Love. It can be the best feeling in the whole world. We can’t quite find words to explain it, although infinite poets, musicians, song-writers and artists have tried to describe it. We love to love and be loved. But when we are in a troubled relationship, love can quickly turn sour.
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The great paradox of love
Love is quite the paradox. It can be the best feeling in the world. But it can also be the worst feeling in the world. Sometimes these two states of best and worst coexist side-by-side. Love can create unbelievable amounts of suffering. There is no feeling in the world more painful than unrequited love.
Inside of a deeply troubled relationship, people can be driven to utter distraction. Obsessive thinking, uncontrolled longing, jealousy, bitterness and anguish can ensue. Love can be confusing. We agonize over the idea of leaving someone yet are terrified of making the wrong decision. Meanwhile staying keeps us miserable. Unable to stay, unwilling to leave. We hold on for sentimental reasons. This can lead people to stay suffering in a deeply troubled relationship for decades.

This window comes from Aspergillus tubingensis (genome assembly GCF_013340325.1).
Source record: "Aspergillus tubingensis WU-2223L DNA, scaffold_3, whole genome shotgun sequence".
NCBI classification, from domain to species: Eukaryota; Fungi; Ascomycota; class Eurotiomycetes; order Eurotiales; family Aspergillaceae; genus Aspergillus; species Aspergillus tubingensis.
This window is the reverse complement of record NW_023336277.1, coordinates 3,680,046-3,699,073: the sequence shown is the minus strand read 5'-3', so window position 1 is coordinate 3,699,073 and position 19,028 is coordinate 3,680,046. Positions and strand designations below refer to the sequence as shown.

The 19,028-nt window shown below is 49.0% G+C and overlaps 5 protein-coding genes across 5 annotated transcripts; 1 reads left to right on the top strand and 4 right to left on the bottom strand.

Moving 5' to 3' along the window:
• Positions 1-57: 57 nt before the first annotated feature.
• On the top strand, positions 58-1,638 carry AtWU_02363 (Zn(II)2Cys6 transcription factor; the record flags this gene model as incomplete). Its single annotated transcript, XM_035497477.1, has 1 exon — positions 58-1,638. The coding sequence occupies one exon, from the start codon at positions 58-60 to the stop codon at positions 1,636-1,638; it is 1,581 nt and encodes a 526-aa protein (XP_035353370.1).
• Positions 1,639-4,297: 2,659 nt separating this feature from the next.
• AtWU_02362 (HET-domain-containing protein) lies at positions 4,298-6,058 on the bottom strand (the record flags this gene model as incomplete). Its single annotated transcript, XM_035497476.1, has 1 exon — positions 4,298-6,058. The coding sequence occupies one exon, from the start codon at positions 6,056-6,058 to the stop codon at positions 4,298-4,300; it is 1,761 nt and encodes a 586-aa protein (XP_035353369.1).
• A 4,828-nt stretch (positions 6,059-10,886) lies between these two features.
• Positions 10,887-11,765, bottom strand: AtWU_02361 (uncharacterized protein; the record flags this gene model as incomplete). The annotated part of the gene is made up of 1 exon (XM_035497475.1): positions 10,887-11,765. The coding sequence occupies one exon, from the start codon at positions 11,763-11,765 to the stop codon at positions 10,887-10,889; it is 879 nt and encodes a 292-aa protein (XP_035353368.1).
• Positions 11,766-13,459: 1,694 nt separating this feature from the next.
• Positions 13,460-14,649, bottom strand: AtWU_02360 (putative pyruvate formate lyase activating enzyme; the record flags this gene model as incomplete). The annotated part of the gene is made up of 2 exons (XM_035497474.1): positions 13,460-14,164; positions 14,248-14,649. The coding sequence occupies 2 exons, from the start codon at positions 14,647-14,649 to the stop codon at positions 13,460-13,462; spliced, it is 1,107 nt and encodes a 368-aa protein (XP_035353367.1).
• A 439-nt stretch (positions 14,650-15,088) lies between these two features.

All that pain, just because of love. Love clouds our judgment. It can cause us to make terrible decisions. These decisions sometimes impact us for the rest of our lives.
It can be hard to pick up on the signs that a relationship is troubled. The more you love the person, the more murky the waters become. We can become unsure as to what is healthy and what is not.
Today, I hope to help some of you by addressing troubled relationships. I’ll explain why relationships become this way. I will give you 5 of the key signs of a troubled marriage or relationship. I will also explain how you can fix things, and when it might be time to walk away.